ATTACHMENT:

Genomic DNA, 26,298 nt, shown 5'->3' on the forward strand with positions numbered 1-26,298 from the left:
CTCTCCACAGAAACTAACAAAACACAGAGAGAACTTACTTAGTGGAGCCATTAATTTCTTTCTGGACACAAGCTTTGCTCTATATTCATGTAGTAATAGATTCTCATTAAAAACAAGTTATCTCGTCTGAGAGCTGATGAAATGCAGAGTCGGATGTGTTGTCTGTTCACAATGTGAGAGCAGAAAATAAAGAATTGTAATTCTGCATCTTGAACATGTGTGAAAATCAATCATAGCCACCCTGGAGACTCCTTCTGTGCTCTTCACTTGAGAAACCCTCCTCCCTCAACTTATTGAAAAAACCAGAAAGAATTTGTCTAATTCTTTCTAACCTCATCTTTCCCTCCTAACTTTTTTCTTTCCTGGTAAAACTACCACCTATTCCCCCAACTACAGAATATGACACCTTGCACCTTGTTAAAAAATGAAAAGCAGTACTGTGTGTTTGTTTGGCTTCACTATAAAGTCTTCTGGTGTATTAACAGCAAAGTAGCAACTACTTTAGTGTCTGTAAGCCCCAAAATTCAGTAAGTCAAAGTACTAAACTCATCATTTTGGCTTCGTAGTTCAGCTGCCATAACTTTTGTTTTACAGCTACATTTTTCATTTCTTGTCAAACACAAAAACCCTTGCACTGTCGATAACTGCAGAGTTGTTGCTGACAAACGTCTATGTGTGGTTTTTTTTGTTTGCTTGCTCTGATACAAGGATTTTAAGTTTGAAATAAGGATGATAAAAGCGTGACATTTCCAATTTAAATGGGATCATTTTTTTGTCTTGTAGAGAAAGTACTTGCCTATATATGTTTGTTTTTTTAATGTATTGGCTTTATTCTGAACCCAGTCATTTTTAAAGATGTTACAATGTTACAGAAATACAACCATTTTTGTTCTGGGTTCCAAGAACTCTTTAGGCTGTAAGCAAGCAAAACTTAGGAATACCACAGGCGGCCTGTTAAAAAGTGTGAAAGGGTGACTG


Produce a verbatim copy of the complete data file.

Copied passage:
Genomic DNA, 26,298 nt, shown 5'->3' on the forward strand with positions numbered 1-26,298 from the left:
CTCTCCACAGAAACTAACAAAACACAGAGAGAACTTACTTAGTGGAGCCATTAATTTCTTTCTGGACACAAGCTTTGCTCTATATTCATGTAGTAATAGATTCTCATTAAAAACAAGTTATCTCGTCTGAGAGCTGATGAAATGCAGAGTCGGATGTGTTGTCTGTTCACAATGTGAGAGCAGAAAATAAAGAATTGTAATTCTGCATCTTGAACATGTGTGAAAATCAATCATAGCCACCCTGGAGACTCCTTCTGTGCTCTTCACTTGAGAAACCCTCCTCCCTCAACTTATTGAAAAAACCAGAAAGAATTTGTCTAATTCTTTCTAACCTCATCTTTCCCTCCTAACTTTTTTCTTTCCTGGTAAAACTACCACCTATTCCCCCAACTACAGAATATGACACCTTGCACCTTGTTAAAAAATGAAAAGCAGTACTGTGTGTTTGTTTGGCTTCACTATAAAGTCTTCTGGTGTATTAACAGCAAAGTAGCAACTACTTTAGTGTCTGTAAGCCCCAAAATTCAGTAAGTCAAAGTACTAAACTCATCATTTTGGCTTCGTAGTTCAGCTGCCATAACTTTTGTTTTACAGCTACATTTTTCATTTCTTGTCAAACACAAAAACCCTTGCACTGTCGATAACTGCAGAGTTGTTGCTGACAAACGTCTATGTGTGGTTTTTTTTGTTTGCTTGCTCTGATACAAGGATTTTAAGTTTGAAATAAGGATGATAAAAGCGTGACATTTCCAATTTAAATGGGATCATTTTTTTGTCTTGTAGAGAAAGTACTTGCCTATATATGTTTGTTTTTTTAATGTATTGGCTTTATTCTGAACCCAGTCATTTTTAAAGATGTTACAATGTTACAGAAATACAACCATTTTTGTTCTGGGTTCCAAGAACTCTTTAGGCTGTAAGCAAGCAAAACTTAGGAATACCACAGGCGGCCTGTTAAAAAGTGTGAAAGGGTGACTG